The White House is moving forward with plans to shift existing federal funds to pay for construction of a wall on the southern border, a senior administration official said.
In the face of several lawsuits challenging Trump’s authority to declare a national emergency to reallocate billions of dollars toward a border wall, the White House plans to first draw from the Defense Department’s drug interdiction program and the Treasury Department’s asset forfeiture funds before moving to divert military construction funds, the official said.
Unlike the first two pots of money, the latter can only be accessed through a national emergency declaration, which is now the focus of several lawsuits.
While the administration has not yet been enjoined from accessing those funds, the White House is bracing for the possibility that a federal court could issue an injunction on accessing the military construction funds as a result of the lawsuits.
The White House did not immediately respond to CNN’s request for comment.
Sixteen states on Monday filed a lawsuit challenging Trump’s authority to divert federal funds to build a border wall by declaring a national emergency. It is one of several lawsuits challenging Trump’s emergency declaration.
While past presidents have declared national emergencies, they have largely been over non-controversial issues and not as a result of Congress rejecting the President’s request for specific funds.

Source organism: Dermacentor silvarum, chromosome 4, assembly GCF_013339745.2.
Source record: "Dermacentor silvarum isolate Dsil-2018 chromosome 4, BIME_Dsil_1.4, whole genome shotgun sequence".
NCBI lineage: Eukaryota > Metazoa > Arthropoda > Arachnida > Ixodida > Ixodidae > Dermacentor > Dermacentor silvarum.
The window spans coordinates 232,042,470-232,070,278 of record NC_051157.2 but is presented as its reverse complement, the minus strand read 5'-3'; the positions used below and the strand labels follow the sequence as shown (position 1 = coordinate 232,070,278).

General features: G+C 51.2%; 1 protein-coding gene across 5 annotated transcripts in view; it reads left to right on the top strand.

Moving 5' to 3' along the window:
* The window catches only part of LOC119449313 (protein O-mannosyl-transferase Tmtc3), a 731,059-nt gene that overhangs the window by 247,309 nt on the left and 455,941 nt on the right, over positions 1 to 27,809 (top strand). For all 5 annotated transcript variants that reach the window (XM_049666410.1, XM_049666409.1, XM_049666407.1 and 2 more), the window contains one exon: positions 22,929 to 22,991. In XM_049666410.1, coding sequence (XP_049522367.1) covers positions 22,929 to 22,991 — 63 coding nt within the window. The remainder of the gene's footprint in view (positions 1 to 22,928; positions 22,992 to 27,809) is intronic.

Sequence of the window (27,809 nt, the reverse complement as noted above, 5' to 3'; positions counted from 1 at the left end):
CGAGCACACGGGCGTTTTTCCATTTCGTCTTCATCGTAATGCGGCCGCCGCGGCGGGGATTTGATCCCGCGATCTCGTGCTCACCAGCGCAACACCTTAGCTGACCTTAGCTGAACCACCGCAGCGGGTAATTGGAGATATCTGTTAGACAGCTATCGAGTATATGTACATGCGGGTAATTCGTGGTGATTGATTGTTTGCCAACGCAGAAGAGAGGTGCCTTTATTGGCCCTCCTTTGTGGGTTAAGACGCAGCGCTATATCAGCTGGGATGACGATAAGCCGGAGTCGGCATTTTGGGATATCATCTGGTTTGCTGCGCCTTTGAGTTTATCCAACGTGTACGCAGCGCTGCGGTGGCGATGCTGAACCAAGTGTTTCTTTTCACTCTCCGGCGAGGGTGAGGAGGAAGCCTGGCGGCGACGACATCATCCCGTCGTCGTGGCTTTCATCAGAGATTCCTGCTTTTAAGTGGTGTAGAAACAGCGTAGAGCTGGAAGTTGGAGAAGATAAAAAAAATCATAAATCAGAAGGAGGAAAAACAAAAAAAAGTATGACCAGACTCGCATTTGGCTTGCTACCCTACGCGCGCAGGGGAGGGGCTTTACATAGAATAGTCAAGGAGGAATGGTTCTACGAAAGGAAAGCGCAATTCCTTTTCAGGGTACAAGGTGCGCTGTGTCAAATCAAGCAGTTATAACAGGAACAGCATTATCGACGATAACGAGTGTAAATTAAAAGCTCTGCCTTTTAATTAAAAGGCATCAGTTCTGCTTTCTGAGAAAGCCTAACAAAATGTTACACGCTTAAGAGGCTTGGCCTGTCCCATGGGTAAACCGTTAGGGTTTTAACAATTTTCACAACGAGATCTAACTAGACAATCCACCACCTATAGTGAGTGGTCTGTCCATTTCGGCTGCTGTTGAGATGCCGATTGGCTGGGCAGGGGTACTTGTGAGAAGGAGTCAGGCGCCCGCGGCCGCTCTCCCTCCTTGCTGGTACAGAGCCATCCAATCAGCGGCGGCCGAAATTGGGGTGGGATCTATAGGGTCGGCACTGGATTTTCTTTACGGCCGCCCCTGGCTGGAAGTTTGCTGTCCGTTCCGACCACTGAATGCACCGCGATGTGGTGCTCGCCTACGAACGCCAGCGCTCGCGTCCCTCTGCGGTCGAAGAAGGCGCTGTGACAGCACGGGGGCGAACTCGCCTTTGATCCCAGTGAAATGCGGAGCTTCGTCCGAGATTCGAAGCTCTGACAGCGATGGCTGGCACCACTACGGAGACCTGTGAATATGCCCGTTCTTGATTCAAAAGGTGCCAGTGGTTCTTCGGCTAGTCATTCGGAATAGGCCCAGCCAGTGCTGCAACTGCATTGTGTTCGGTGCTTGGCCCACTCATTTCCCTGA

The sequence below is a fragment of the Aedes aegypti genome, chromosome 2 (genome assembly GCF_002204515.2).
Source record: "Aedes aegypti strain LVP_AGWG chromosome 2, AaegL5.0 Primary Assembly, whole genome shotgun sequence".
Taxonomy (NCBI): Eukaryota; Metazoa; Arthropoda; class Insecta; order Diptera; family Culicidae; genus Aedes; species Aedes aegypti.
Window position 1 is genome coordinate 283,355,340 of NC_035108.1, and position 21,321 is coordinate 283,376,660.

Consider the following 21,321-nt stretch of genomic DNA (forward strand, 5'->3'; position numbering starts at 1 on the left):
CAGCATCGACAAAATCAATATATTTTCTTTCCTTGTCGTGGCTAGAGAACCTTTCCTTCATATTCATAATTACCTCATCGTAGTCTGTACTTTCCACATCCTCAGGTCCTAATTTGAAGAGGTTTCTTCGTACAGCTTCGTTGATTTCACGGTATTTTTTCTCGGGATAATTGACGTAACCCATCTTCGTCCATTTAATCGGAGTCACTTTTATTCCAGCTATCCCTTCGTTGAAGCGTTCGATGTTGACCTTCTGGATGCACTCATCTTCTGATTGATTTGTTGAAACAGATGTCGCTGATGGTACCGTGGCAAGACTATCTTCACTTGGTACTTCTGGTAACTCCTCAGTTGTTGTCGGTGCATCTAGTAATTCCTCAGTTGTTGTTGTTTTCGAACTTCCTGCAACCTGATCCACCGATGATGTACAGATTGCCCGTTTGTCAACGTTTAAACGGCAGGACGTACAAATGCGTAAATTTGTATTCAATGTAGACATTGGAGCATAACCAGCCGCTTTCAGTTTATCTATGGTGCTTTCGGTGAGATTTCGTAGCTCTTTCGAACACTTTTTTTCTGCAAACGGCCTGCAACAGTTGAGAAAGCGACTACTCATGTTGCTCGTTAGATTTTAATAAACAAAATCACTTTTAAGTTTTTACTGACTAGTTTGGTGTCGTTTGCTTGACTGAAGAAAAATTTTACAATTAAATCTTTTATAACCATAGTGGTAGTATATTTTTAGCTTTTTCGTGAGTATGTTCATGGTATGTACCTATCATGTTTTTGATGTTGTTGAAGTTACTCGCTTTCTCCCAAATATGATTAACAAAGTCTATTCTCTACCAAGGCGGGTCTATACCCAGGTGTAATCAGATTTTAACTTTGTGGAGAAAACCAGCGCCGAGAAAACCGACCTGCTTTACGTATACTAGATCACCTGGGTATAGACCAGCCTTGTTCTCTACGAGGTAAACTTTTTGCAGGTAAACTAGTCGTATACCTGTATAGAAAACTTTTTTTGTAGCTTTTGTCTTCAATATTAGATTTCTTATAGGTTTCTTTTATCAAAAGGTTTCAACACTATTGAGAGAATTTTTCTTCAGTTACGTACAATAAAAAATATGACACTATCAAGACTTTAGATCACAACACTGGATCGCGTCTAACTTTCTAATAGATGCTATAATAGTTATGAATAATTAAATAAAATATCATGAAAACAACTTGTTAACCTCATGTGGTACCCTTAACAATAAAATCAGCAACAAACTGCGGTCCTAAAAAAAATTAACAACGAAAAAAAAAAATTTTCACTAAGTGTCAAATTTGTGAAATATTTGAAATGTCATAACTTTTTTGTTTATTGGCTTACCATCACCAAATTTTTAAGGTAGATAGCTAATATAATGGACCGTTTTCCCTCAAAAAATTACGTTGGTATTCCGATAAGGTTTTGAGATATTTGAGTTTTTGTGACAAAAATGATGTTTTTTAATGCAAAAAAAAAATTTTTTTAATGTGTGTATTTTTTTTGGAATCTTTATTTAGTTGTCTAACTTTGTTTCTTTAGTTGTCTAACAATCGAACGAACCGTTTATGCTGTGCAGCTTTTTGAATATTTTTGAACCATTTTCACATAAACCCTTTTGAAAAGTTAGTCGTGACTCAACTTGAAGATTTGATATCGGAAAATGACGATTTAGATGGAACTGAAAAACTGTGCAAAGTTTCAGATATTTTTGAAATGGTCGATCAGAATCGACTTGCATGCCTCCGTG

Trump on Tuesday told reporters he believes he is on solid legal footing as he responded to news of the lawsuits being filed.
“I think we’ll do very well. We have an absolute right to do that,” Trump said. “We need strong borders. We have to stop drugs and crime and criminals and human trafficking and we have to stop all of those things that a strong wall will stop.”
He added that his administration is already “working with the Army Corps of Engineers” as he moves forward with plans to build additional barriers on the southern border.
Funds from the Treasury Department and Defense Department would be moved to the Army Corps of Engineers to pay for the wall construction, a separate source familiar with the process said.
White House chief of staff Mick Mulvaney said on Friday that it planned to access $2.5 billion from the Pentagon’s drug interdiction program (some of which would be reprogrammed from other accounts), $600 million from Treasury’s asset forfeiture fund and another $3.6 billion from military construction projects.
That’s in addition to Congress appropriating $1.375 billion for additional barriers on the southern border, which Trump considered insufficient.
A senior White House official said White House counsel Pat Cipillone will consult with the Justice Department on how to respond to the lawsuits, but the Justice Department will take the lead in the legal response. The White House anticipated the lawsuits to Trump’s emergency declaration and are bracing for more, according to the official.
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